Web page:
Towards the end of the ‘80s Pale Saints, from Leeds, were part of a new movement in British indie known as shoegaze. Bands such as Ride, Slowdive and 4AD labelmates, Lush joined them in their quest, and would ultimately become better known. Perhaps Pale Saints are due a resurgence, like the bands that they broke through with initially have enjoyed of late. Comforts of Madness was their debut, originally released in 1990, and it’s a bit of classic. This expanded reissue includes unreleased demos and a Peel Session from 1989.
Vinyl Double LP £23.63 4AD0159LPX
Remastered clear vinyl 2LP on 4AD. Includes unreleased demos & 1989 Peel Session.
- Coloured vinyl
- Only 1 copy left
Vinyl LP £15.75 4AD0159LP
Remastered black vinyl LP on 4AD.
CD £11.66 4AD0159CDX
Remastered 2CD on 4AD. Includes unreleased demos & 1989 Peel Session.
The early 90s saw a glut of superb debut albums by groups with washy guitars, indecipherable lyrics, and fringes down to their chins. There was Slowdive's 'Souvlaki', Lush's 'Spooky', and, of course, Pale Saints' 'The Comforts of Madness'. Seeing as shoegaze is now a blanket term for anything with !wEiRd guitars in, 'The Comforts of Madness' is one of the 90s' landmark shoegaze albums, though it's more aggressive than many of its contemporaries. There are moments when songs threaten to submerge themselves in a mire of white noise. That said, Pale Saints also have a knack for sweet, dreamy melodies (listen to 'Sea of Sound') and beautifully light arrangements.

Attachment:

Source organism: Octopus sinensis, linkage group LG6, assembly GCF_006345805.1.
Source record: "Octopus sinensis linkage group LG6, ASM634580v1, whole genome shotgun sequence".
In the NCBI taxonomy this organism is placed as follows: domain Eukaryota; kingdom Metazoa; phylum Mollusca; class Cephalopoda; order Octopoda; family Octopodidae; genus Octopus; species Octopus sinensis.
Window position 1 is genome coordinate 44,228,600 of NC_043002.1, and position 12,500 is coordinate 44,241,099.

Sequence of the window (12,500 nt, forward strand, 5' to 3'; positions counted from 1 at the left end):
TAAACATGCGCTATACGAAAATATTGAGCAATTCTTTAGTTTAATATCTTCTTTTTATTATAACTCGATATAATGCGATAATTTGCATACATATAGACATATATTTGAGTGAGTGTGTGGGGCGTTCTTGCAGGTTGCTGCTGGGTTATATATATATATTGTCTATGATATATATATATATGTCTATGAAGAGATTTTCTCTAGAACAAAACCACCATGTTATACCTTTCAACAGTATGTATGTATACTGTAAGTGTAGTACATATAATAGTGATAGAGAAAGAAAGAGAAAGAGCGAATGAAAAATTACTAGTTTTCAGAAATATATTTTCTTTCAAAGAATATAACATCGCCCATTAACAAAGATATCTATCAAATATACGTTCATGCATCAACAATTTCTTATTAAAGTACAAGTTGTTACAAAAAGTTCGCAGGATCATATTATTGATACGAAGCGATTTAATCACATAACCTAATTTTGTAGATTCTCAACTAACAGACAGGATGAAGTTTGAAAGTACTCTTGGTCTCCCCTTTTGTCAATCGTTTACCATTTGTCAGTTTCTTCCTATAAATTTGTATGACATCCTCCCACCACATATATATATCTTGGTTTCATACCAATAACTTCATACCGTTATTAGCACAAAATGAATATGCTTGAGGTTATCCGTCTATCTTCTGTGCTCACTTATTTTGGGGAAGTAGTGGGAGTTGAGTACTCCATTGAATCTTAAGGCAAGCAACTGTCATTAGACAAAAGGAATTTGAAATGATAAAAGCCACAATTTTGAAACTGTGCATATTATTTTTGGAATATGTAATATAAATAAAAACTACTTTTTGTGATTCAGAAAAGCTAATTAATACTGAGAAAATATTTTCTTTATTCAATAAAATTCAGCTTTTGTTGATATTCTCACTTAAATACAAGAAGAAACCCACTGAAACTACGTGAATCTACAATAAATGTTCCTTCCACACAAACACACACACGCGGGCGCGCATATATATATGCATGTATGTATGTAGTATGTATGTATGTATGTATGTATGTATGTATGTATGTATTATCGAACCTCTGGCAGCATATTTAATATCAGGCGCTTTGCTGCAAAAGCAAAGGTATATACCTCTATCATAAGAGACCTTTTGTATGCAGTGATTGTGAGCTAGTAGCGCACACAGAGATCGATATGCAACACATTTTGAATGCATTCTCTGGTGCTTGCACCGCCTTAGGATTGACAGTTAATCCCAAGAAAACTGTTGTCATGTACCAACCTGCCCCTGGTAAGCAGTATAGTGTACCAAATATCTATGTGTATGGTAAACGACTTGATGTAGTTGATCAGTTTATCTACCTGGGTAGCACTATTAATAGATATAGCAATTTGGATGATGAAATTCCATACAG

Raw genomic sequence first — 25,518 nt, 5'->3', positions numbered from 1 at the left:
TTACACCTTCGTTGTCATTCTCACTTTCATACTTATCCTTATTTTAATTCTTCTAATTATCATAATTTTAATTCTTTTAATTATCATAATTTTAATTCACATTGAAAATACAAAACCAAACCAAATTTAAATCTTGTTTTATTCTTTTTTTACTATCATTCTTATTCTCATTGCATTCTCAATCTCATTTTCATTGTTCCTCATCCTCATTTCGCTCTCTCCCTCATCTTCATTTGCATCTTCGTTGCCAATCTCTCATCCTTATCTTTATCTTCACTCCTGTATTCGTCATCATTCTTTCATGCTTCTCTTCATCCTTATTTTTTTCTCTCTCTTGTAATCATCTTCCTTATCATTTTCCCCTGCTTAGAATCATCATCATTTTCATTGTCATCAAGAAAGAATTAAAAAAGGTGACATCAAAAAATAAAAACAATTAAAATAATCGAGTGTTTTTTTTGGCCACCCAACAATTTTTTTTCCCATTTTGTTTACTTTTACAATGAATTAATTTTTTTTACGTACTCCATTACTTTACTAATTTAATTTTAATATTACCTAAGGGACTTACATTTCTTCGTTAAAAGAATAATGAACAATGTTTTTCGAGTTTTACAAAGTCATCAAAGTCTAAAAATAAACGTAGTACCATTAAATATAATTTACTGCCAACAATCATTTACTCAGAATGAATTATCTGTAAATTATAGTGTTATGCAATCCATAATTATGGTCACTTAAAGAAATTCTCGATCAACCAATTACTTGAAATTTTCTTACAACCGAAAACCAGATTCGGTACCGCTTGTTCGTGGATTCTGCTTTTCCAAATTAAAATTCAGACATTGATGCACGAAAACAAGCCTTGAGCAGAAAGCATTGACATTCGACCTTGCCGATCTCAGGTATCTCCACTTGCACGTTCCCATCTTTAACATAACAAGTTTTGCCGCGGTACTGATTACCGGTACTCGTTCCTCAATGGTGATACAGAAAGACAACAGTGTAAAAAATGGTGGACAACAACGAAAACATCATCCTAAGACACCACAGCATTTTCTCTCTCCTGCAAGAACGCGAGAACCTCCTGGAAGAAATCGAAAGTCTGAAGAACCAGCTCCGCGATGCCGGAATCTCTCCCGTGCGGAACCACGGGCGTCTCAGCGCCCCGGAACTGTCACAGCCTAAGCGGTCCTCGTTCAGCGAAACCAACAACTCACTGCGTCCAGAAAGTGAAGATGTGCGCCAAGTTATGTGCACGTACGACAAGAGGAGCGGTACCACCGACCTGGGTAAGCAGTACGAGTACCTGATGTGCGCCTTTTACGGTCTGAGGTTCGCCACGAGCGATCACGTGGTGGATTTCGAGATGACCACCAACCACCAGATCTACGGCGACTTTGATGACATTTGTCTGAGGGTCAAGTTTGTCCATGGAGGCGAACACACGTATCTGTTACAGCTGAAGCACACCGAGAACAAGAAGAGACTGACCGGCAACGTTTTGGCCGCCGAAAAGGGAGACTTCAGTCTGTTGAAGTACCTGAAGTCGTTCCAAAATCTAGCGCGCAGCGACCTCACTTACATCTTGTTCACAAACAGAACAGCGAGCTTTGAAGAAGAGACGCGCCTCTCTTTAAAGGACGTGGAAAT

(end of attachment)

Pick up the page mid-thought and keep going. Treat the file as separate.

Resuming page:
Pale Saints have a definitive sound, comprising thunderous drums, ethereal singing, chiming guitars, and angular chord progressions. This album seems to stand at odds to the early 90s British shoegaze scene. Pale Saints don't have the awesome sonic power of My Bloody Valentine, but they have more bite than Slowdive, and feel more tangible than Cocteau Twins. They share the frenetic feel of Blue Aeroplanes and New Order's dance-music-played-by-real-instruments vibe. Indeed, 'Sight Of You' could have come straight off 'Power Corruption and Lies', with its prominent bass line and winsome lyrics.
There's a vigor to the album that's accentuated by this reissue's inclusion of demo recordings and Peel Sessions. You get a sense that Pale Saints have more in common with groups like Loop, The Jesus & Mary Chain, or Spacemen 3, than they do Slowdive or Lush. On 'Sea of Sound' there are all these squalling, squealing guitar textures buried away that I'd love to hear come to the fore. Alas. I would love to hear more studio experimentation, but for now we can be content with this fabulous, bumper reissue of one of 1990's best guitar albums.
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